Haedong Yonggungsa Temple
After welcoming 2017 on Busan’s Haeundae Beach, we headed to Haedong Yonggungsa Temple, the city’s most famous. Welcome to week 311 (1/19/2017) of Travel Photo Thursday.
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Haedong Yonggungsa Temple
Located in the north-eastern part of Busan, The Water Temple as it’s sometimes known is one of the unique temples in Korea. The majority of the country’s temples are in the mountains, but Haedong Yonggunga Temple overlooks the East Sea. Built by the great monk Naong, the temple dates back to 1376. Destroyed by fire during the Japanese invasion it was rebuilt again in the 1930s and was repainted in 1970. Because of the temple’s motto “At least one of your wishes will be answered here through your heartful prayers.” many Koreans visit on New Years Day to make wishes for a lucky year ahead.
If you arrive at the temple by public transportation (bus 181), you’ll be walking up a rather steep road for 10 -15 minutes. A taxi can take you directly to the entrance, where the first thing you’ll encounter is this pagoda.
I laughed when I saw the sign at the base of the pagoda ‘Traffic Safety Prayer Pagoda.’ Considering the number of traffic accidents in this country (one of the highest in the industrialized world) the prayers don’t seem to be working.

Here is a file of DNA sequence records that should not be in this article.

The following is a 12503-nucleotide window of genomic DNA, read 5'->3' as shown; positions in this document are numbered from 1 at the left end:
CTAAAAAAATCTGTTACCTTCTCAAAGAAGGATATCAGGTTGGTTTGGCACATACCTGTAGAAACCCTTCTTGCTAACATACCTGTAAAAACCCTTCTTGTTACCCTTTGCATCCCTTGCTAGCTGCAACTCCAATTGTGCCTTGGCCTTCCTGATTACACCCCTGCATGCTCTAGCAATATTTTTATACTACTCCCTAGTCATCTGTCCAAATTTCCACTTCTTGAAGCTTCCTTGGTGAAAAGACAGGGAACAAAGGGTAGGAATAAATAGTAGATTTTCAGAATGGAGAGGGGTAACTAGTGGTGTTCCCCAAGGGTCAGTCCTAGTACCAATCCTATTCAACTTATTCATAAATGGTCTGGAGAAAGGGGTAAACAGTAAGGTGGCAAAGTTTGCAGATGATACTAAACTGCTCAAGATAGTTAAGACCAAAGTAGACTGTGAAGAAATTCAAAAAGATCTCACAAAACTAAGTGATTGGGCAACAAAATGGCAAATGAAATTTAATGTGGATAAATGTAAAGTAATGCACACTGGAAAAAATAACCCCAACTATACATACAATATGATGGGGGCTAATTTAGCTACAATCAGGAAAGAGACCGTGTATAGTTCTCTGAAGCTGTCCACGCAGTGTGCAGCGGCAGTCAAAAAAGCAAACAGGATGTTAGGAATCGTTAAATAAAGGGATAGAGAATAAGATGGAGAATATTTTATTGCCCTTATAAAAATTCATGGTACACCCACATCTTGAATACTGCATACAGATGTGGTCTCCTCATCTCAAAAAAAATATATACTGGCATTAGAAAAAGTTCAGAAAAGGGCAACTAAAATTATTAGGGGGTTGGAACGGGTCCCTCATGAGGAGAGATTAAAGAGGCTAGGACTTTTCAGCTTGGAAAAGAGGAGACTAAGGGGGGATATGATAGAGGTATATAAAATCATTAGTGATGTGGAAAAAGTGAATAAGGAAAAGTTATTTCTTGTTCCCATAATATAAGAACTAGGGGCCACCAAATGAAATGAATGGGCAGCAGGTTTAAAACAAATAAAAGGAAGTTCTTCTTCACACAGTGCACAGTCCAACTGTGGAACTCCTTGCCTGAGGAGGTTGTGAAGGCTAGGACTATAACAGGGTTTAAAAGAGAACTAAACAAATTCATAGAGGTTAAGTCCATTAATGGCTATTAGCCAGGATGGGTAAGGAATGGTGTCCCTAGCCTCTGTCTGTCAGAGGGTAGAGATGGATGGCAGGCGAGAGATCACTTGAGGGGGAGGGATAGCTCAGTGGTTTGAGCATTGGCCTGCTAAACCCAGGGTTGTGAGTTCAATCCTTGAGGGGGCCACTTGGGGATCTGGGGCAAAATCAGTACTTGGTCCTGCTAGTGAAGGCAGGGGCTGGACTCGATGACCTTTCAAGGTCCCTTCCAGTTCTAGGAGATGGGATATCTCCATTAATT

Visitors enter the temple through this intricately painted archway flanked by golden lions. Visiting on New Years Day meant crowds of people visiting to make customary new year wishes for good luck. I waited for the exact moment to take this shot.
Many make their wishes here and throw coins with the hope that they will land in one of the large bowls. My coins came close enough that I’m positive 2017 is my lucky year. 🙂
The colors and the detail are a feast for the eyes.
Colorful lanterns decorate the main building ceiling.
Standing and gazing at these intricately painted dragons on the outside temple wall it’s easy to imagine these mystical beasts defending the temple from the plundering of early invaders.
Around the base of the dragon are hundreds of these gaily painted monk figurines.
Many visitors pay their respects to the laughing Buddha.
The hypnotic chanting of a temple monk in one of the smaller temple buildings helped me to forget the crowds momentarily.
And of course, we have the stunning sea views with the winter sun beaming down to give the water these beautiful blue hues.
Haedong Yonggungsa Temple is open daily from 5 am. You can catch bus 181 at exit 7 Haeundae Beach Subway (line 2) for the 25-minute ride to the temple (the stop is announced) plus 10-15 minutes to walk to the entrance. If you want to avoid the hill, a taxi is your best bet. Admission is free.
New Years Day is particularly crowded, so go early. I want to go back again when it isn’t as crowded so that I can see some of the things I missed.
Have you ever visited a temple on New Years Day? Let us know in the comments.
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